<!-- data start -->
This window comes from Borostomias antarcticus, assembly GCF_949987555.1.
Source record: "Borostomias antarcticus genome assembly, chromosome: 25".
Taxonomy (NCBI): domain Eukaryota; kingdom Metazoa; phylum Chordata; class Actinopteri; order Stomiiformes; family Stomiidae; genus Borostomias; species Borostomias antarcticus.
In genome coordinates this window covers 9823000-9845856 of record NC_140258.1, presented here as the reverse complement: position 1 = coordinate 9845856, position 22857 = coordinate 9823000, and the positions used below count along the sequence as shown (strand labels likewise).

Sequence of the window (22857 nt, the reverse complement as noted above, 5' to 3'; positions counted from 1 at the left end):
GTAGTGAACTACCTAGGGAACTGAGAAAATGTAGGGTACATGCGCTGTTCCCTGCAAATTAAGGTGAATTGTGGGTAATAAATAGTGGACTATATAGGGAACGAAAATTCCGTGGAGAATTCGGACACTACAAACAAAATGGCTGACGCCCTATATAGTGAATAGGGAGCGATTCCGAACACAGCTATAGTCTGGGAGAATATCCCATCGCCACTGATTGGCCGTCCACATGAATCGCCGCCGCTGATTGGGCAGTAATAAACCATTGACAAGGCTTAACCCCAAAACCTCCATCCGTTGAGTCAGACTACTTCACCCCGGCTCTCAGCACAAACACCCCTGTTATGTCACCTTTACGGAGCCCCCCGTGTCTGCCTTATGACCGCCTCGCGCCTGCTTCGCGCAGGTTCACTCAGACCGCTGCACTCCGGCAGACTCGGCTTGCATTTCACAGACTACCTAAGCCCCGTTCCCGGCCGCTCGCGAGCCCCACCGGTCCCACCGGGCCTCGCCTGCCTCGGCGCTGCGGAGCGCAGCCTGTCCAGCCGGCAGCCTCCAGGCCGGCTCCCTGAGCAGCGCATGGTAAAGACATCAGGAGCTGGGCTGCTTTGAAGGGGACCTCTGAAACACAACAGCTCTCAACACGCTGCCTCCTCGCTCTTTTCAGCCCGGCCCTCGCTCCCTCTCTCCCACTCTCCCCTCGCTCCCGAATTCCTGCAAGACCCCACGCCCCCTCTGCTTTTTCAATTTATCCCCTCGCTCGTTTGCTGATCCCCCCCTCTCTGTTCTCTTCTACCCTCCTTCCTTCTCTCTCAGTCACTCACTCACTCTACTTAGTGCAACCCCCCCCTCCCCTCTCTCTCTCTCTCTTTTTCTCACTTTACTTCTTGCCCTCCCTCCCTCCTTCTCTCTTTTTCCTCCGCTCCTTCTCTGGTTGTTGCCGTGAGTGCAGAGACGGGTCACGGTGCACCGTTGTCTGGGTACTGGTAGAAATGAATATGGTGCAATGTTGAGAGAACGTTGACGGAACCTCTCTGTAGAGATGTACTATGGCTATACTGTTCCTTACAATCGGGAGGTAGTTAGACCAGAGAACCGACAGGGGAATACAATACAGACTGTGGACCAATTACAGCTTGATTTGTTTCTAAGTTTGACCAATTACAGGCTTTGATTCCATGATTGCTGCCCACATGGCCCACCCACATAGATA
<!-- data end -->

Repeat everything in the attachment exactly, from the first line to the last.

This window comes from Borostomias antarcticus, assembly GCF_949987555.1.
Source record: "Borostomias antarcticus genome assembly, chromosome: 25".
Taxonomy (NCBI): domain Eukaryota; kingdom Metazoa; phylum Chordata; class Actinopteri; order Stomiiformes; family Stomiidae; genus Borostomias; species Borostomias antarcticus.
In genome coordinates this window covers 9823000-9845856 of record NC_140258.1, presented here as the reverse complement: position 1 = coordinate 9845856, position 22857 = coordinate 9823000, and the positions used below count along the sequence as shown (strand labels likewise).

Sequence of the window (22857 nt, the reverse complement as noted above, 5' to 3'; positions counted from 1 at the left end):
GTAGTGAACTACCTAGGGAACTGAGAAAATGTAGGGTACATGCGCTGTTCCCTGCAAATTAAGGTGAATTGTGGGTAATAAATAGTGGACTATATAGGGAACGAAAATTCCGTGGAGAATTCGGACACTACAAACAAAATGGCTGACGCCCTATATAGTGAATAGGGAGCGATTCCGAACACAGCTATAGTCTGGGAGAATATCCCATCGCCACTGATTGGCCGTCCACATGAATCGCCGCCGCTGATTGGGCAGTAATAAACCATTGACAAGGCTTAACCCCAAAACCTCCATCCGTTGAGTCAGACTACTTCACCCCGGCTCTCAGCACAAACACCCCTGTTATGTCACCTTTACGGAGCCCCCCGTGTCTGCCTTATGACCGCCTCGCGCCTGCTTCGCGCAGGTTCACTCAGACCGCTGCACTCCGGCAGACTCGGCTTGCATTTCACAGACTACCTAAGCCCCGTTCCCGGCCGCTCGCGAGCCCCACCGGTCCCACCGGGCCTCGCCTGCCTCGGCGCTGCGGAGCGCAGCCTGTCCAGCCGGCAGCCTCCAGGCCGGCTCCCTGAGCAGCGCATGGTAAAGACATCAGGAGCTGGGCTGCTTTGAAGGGGACCTCTGAAACACAACAGCTCTCAACACGCTGCCTCCTCGCTCTTTTCAGCCCGGCCCTCGCTCCCTCTCTCCCACTCTCCCCTCGCTCCCGAATTCCTGCAAGACCCCACGCCCCCTCTGCTTTTTCAATTTATCCCCTCGCTCGTTTGCTGATCCCCCCCTCTCTGTTCTCTTCTACCCTCCTTCCTTCTCTCTCAGTCACTCACTCACTCTACTTAGTGCAACCCCCCCCTCCCCTCTCTCTCTCTCTCTTTTTCTCACTTTACTTCTTGCCCTCCCTCCCTCCTTCTCTCTTTTTCCTCCGCTCCTTCTCTGGTTGTTGCCGTGAGTGCAGAGACGGGTCACGGTGCACCGTTGTCTGGGTACTGGTAGAAATGAATATGGTGCAATGTTGAGAGAACGTTGACGGAACCTCTCTGTAGAGATGTACTATGGCTATACTGTTCCTTACAATCGGGAGGTAGTTAGACCAGAGAACCGACAGGGGAATACAATACAGACTGTGGACCAATTACAGCTTGATTTGTTTCTAAGTTTGACCAATTACAGGCTTTGATTCCATGATTGCTGCCCACATGGCCCACCCACATAGATA